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Re: Best practices for getting non-tech folks to use subversion?

From: Frank Gruman <fgatwork_at_verizon.net>
Date: 2006-02-23 17:49:25 CET

Philip Hallstrom wrote:
>>> Using Subversion, as you say, you commit once your code is done and
>>> tested. But in this scenario it cannot be tested until the code is
>>> on a server; it cannot be tested locally (see below).
>>>
>>>
>> No, you commit to the development branch once you are satisfied that
>> your changes look ok and it is time to test. Then you test by
>> pulling up the testing vhost on the server in your browser.
>
> The problem is that designers can't even see if things "look ok"
> without putting the files on the vhost first. No way they will make a
> blind change, commit it, test it, repeat. They just won't :)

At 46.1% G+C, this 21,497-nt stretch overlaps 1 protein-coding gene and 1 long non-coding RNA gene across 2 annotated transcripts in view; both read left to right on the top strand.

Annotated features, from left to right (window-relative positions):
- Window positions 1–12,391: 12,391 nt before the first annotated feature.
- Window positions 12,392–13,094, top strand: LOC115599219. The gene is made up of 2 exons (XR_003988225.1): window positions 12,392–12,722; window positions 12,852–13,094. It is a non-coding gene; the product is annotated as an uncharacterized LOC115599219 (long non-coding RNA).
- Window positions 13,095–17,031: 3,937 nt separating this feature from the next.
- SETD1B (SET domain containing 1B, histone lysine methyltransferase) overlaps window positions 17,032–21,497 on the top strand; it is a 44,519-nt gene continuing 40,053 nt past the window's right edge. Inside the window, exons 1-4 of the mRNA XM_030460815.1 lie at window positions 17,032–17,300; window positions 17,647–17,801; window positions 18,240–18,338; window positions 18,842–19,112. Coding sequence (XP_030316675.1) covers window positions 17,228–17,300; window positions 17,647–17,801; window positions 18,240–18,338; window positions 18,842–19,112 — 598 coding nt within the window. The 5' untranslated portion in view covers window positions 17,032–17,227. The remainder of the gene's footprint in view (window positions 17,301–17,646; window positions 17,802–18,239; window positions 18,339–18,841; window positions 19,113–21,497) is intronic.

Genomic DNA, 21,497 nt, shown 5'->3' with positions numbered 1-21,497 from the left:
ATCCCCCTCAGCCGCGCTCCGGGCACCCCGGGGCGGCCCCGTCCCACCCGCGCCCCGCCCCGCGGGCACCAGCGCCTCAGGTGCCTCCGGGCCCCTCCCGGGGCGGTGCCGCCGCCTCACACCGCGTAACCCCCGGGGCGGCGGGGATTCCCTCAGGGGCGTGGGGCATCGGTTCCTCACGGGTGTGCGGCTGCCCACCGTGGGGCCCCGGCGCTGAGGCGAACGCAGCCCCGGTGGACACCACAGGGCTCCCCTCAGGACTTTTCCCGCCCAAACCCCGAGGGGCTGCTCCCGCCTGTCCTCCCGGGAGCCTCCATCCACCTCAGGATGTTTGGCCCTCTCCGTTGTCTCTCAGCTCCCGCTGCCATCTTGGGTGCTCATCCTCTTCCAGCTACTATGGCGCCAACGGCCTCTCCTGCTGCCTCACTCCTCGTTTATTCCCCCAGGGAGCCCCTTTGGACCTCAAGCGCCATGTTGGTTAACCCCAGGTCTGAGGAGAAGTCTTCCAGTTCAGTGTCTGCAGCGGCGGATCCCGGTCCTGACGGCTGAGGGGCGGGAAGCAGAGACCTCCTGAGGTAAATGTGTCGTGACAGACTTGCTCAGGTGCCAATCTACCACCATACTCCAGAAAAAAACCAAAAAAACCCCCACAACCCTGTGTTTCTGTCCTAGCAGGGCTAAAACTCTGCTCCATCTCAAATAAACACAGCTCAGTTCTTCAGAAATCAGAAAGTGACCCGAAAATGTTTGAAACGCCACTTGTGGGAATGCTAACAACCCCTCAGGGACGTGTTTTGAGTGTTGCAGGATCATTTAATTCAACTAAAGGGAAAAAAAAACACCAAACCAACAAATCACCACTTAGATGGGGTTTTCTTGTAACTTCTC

>
> I think we're just talking about different stages in the development.
>
> Ryan's solution of samba/tortiose sounds like it's the best option for
> me at this point.
>
> Thanks all!
>
>
I'm almost a little surprised no on has mentioned auto-versioning yet.

Check out
http://svnbook.red-bean.com/nightly/en/svn-book.html#svn.developer.webdav.
I set up a separate repository for our sales people to place their
RFP's. So they can work on them, save them, share them, etc. And if
something got changed that shouldn't, we can go in and look at the logs
to find out who did what when (through Tortoise for us tech geeks).

Regards,

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Received on Thu Feb 23 18:02:45 2006

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